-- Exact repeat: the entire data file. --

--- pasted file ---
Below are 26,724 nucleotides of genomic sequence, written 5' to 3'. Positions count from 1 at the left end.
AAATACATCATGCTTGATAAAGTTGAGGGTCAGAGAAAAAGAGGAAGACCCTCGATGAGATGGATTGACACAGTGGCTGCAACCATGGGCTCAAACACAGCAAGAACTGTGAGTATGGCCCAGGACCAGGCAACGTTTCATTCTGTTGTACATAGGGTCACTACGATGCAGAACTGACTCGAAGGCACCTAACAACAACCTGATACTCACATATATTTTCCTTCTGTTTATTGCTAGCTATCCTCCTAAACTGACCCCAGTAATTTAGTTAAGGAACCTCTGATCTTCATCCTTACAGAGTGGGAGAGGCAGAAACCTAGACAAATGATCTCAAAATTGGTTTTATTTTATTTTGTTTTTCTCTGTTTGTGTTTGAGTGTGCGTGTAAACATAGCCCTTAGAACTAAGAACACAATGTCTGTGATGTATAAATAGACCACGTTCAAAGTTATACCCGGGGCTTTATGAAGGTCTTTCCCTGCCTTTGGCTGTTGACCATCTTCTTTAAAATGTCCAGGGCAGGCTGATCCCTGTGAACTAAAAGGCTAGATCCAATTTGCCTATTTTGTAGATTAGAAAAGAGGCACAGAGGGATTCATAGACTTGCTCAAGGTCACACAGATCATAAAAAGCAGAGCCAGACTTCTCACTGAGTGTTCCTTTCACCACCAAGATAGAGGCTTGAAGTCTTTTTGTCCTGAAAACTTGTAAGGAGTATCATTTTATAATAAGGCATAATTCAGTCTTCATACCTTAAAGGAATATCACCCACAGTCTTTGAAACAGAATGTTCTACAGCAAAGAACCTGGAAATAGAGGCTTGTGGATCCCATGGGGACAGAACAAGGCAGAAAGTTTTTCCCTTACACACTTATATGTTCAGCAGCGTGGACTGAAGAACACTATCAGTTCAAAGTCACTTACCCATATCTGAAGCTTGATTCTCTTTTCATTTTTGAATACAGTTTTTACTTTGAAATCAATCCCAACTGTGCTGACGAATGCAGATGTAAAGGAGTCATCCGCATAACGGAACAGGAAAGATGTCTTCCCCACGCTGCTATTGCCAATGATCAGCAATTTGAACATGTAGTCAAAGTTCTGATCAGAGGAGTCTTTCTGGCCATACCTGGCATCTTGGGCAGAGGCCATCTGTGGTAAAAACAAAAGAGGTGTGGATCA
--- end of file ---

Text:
Below are 26,724 nucleotides of genomic sequence, written 5' to 3'. Positions count from 1 at the left end.
AAATACATCATGCTTGATAAAGTTGAGGGTCAGAGAAAAAGAGGAAGACCCTCGATGAGATGGATTGACACAGTGGCTGCAACCATGGGCTCAAACACAGCAAGAACTGTGAGTATGGCCCAGGACCAGGCAACGTTTCATTCTGTTGTACATAGGGTCACTACGATGCAGAACTGACTCGAAGGCACCTAACAACAACCTGATACTCACATATATTTTCCTTCTGTTTATTGCTAGCTATCCTCCTAAACTGACCCCAGTAATTTAGTTAAGGAACCTCTGATCTTCATCCTTACAGAGTGGGAGAGGCAGAAACCTAGACAAATGATCTCAAAATTGGTTTTATTTTATTTTGTTTTTCTCTGTTTGTGTTTGAGTGTGCGTGTAAACATAGCCCTTAGAACTAAGAACACAATGTCTGTGATGTATAAATAGACCACGTTCAAAGTTATACCCGGGGCTTTATGAAGGTCTTTCCCTGCCTTTGGCTGTTGACCATCTTCTTTAAAATGTCCAGGGCAGGCTGATCCCTGTGAACTAAAAGGCTAGATCCAATTTGCCTATTTTGTAGATTAGAAAAGAGGCACAGAGGGATTCATAGACTTGCTCAAGGTCACACAGATCATAAAAAGCAGAGCCAGACTTCTCACTGAGTGTTCCTTTCACCACCAAGATAGAGGCTTGAAGTCTTTTTGTCCTGAAAACTTGTAAGGAGTATCATTTTATAATAAGGCATAATTCAGTCTTCATACCTTAAAGGAATATCACCCACAGTCTTTGAAACAGAATGTTCTACAGCAAAGAACCTGGAAATAGAGGCTTGTGGATCCCATGGGGACAGAACAAGGCAGAAAGTTTTTCCCTTACACACTTATATGTTCAGCAGCGTGGACTGAAGAACACTATCAGTTCAAAGTCACTTACCCATATCTGAAGCTTGATTCTCTTTTCATTTTTGAATACAGTTTTTACTTTGAAATCAATCCCAACTGTGCTGACGAATGCAGATGTAAAGGAGTCATCCGCATAACGGAACAGGAAAGATGTCTTCCCCACGCTGCTATTGCCAATGATCAGCAATTTGAACATGTAGTCAAAGTTCTGATCAGAGGAGTCTTTCTGGCCATACCTGGCATCTTGGGCAGAGGCCATCTGTGGTAAAAACAAAAGAGGTGTGGATCA